Reviewed by Andrew Osmond
Our synopses give away the plot in full, including surprise twists.
The year 2700. Centuries ago, Earth was deserted by humans after the planet's surface became buried in litter. Only lonely robot WALL•E remains, programmed to compress and shape the refuse into towers. The Earth seems barren but WALL•E finds a single plant in the soil. An automated spaceship descends, unloading EVE, a feminine egg-shaped robot probe who fascinates WALL•E. His attempts to communicate almost cause the trigger-happy EVE to disintegrate him; she is frustrated at being unable to complete some program. WALL•E takes her to his home, showing her his possessions. When he reveals his plant, Eve instantly swallows it; it's what she has been looking for. She shuts down, upsetting WALL•E who obsessively protects her. The spaceship returns to collect EVE. WALL•E clings to the ship's side and is whisked into space, arriving at a massive spaceliner, Axiom, which carries millions of humans. The humans are obese to the point of immobility, wholly dependent on the ship's automated systems. EVE is taken to the ship's captain, who sent her to see if Earth was becoming inhabitable again. However, when he inspects EVE, the plant has vanished. WALL•E and a reactivated EVE hunt for it and find it being dumped in an escape pod set to self-destruct. They save the plant and take it to the captain. It is revealed that OTTO, the ship's autopilot, tried to destroy the plant, acting on a centuries-old secret judgement that Earth would never be clean and humans should stay in space. When the captain disagrees, OTTO imprisons him and tries to dispose of WALL•E and EVE. They escape and lead a revolt of rogue robots. WALL•E is damaged in the ensuing chaos. The captain shuts OTTO down and sends Axiom rocketing back to Earth. EVE rushes WALL•E to his home to repair him. The humans nurture the recovering Earth and WALL•E and EVE live happily ever after.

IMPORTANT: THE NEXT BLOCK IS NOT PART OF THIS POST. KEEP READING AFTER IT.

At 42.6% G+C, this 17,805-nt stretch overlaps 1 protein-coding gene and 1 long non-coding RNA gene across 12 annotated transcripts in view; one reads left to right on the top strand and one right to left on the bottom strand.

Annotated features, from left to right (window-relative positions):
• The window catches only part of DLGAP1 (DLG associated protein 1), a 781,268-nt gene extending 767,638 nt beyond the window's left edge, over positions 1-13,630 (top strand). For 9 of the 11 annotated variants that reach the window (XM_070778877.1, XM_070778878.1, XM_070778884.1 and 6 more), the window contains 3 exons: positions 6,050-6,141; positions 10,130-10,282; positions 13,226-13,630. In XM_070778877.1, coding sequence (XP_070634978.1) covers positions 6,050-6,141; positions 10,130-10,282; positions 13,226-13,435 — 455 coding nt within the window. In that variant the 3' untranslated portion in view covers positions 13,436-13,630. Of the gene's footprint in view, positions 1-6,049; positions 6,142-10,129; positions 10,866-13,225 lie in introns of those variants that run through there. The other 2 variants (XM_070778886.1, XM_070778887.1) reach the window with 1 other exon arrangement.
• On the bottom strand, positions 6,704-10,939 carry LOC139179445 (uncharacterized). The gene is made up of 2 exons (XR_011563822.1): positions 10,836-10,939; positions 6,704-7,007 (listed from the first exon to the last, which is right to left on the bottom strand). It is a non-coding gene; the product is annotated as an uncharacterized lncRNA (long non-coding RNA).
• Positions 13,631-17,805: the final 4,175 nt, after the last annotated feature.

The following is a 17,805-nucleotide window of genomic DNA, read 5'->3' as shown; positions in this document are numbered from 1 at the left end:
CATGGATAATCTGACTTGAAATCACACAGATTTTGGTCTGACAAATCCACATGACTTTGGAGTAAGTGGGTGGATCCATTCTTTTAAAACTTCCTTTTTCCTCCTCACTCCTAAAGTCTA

Near the end of last year's Pixar film Ratatouille, a joyless food critic is spiritually revived by the titular peasant dish. Humbly, he declares to the world that the only thing critics are good for is "discovering and defending the new."The speech, delivered in Peter O'Toole's rich tones, smacked of a cartoon studio simultaneously trumpeting its artistic worth and blowing a raspberry at reviewers who underrated its work.
It's tempting, then, to be sceptical about Pixar's ninth CGI film WALL•E, a future-set saga about the romantic-heroic adventures of a little-guy robot, left to clear up a litter-covered Earth long after all the humans have gone. On the one hand, the film has been sold to us as 'R2-D2 The Movie', though the robot's gormlessly cute appearance is more reminiscent of Johnny Five, the mawkish hero of the 1980s Short Circuit films. Indeed, the eponymous Wall-E recalls both droids, as well as E.T. and the toasters-on-legs of Silent Running (1972). His curiosity about the discarded items people have left behind also qualifies him as an honorary Womble.
At the same time the pre-publicity warned that WALL•E is a 'risky' Pixar film, with little or no dialogue (actually, it has more than we might have expected, and even the empty world where the first act is set is rarely silent). But with so much about WALL•E presold before we even enter the cinema, it seems a bit much to expect reviewers to champion a film backed by a lucrative Hollywood brand.